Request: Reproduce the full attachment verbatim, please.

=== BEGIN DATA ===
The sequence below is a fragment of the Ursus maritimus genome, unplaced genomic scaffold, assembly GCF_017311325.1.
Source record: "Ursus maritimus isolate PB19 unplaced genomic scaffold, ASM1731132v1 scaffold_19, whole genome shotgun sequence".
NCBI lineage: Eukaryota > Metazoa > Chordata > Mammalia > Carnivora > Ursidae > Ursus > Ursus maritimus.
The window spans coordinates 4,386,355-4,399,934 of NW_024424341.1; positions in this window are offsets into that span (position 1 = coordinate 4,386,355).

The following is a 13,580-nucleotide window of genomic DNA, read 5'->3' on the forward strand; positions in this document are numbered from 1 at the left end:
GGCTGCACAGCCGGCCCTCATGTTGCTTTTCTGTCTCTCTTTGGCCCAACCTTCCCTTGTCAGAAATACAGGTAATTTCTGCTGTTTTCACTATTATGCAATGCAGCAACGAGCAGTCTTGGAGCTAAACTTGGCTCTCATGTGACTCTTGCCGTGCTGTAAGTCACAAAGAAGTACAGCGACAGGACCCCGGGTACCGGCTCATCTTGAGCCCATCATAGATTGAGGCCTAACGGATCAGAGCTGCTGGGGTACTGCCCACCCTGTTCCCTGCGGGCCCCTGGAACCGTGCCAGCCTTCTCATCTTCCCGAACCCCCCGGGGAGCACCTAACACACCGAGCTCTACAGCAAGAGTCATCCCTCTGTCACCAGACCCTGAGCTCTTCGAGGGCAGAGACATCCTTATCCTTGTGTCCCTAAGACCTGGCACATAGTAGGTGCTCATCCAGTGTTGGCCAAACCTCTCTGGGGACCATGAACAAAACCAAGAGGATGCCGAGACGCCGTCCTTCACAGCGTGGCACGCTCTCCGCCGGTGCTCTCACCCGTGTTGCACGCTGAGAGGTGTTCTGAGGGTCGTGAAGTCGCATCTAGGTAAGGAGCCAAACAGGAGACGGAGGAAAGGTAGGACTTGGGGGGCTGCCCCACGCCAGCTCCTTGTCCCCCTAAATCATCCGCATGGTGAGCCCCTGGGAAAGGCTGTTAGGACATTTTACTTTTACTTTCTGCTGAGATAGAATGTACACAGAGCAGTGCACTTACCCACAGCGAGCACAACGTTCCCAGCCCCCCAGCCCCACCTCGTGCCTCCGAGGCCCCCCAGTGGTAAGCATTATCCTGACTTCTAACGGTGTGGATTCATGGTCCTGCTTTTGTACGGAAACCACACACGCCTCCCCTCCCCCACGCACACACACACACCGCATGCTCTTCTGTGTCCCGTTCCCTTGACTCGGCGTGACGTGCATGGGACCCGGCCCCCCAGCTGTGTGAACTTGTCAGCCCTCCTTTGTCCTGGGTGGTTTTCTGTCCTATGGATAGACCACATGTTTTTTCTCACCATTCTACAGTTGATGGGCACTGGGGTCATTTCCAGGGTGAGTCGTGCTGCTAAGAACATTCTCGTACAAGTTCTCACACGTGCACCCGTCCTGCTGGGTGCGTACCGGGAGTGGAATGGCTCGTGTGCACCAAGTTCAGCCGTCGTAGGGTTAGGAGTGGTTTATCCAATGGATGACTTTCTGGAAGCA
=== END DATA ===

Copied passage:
The sequence below is a fragment of the Ursus maritimus genome, unplaced genomic scaffold, assembly GCF_017311325.1.
Source record: "Ursus maritimus isolate PB19 unplaced genomic scaffold, ASM1731132v1 scaffold_19, whole genome shotgun sequence".
NCBI lineage: Eukaryota > Metazoa > Chordata > Mammalia > Carnivora > Ursidae > Ursus > Ursus maritimus.
The window spans coordinates 4,386,355-4,399,934 of NW_024424341.1; positions in this window are offsets into that span (position 1 = coordinate 4,386,355).

The following is a 13,580-nucleotide window of genomic DNA, read 5'->3' on the forward strand; positions in this document are numbered from 1 at the left end:
GGCTGCACAGCCGGCCCTCATGTTGCTTTTCTGTCTCTCTTTGGCCCAACCTTCCCTTGTCAGAAATACAGGTAATTTCTGCTGTTTTCACTATTATGCAATGCAGCAACGAGCAGTCTTGGAGCTAAACTTGGCTCTCATGTGACTCTTGCCGTGCTGTAAGTCACAAAGAAGTACAGCGACAGGACCCCGGGTACCGGCTCATCTTGAGCCCATCATAGATTGAGGCCTAACGGATCAGAGCTGCTGGGGTACTGCCCACCCTGTTCCCTGCGGGCCCCTGGAACCGTGCCAGCCTTCTCATCTTCCCGAACCCCCCGGGGAGCACCTAACACACCGAGCTCTACAGCAAGAGTCATCCCTCTGTCACCAGACCCTGAGCTCTTCGAGGGCAGAGACATCCTTATCCTTGTGTCCCTAAGACCTGGCACATAGTAGGTGCTCATCCAGTGTTGGCCAAACCTCTCTGGGGACCATGAACAAAACCAAGAGGATGCCGAGACGCCGTCCTTCACAGCGTGGCACGCTCTCCGCCGGTGCTCTCACCCGTGTTGCACGCTGAGAGGTGTTCTGAGGGTCGTGAAGTCGCATCTAGGTAAGGAGCCAAACAGGAGACGGAGGAAAGGTAGGACTTGGGGGGCTGCCCCACGCCAGCTCCTTGTCCCCCTAAATCATCCGCATGGTGAGCCCCTGGGAAAGGCTGTTAGGACATTTTACTTTTACTTTCTGCTGAGATAGAATGTACACAGAGCAGTGCACTTACCCACAGCGAGCACAACGTTCCCAGCCCCCCAGCCCCACCTCGTGCCTCCGAGGCCCCCCAGTGGTAAGCATTATCCTGACTTCTAACGGTGTGGATTCATGGTCCTGCTTTTGTACGGAAACCACACACGCCTCCCCTCCCCCACGCACACACACACACCGCATGCTCTTCTGTGTCCCGTTCCCTTGACTCGGCGTGACGTGCATGGGACCCGGCCCCCCAGCTGTGTGAACTTGTCAGCCCTCCTTTGTCCTGGGTGGTTTTCTGTCCTATGGATAGACCACATGTTTTTTCTCACCATTCTACAGTTGATGGGCACTGGGGTCATTTCCAGGGTGAGTCGTGCTGCTAAGAACATTCTCGTACAAGTTCTCACACGTGCACCCGTCCTGCTGGGTGCGTACCGGGAGTGGAATGGCTCGTGTGCACCAAGTTCAGCCGTCGTAGGGTTAGGAGTGGTTTATCCAATGGATGACTTTCTGGAAGCA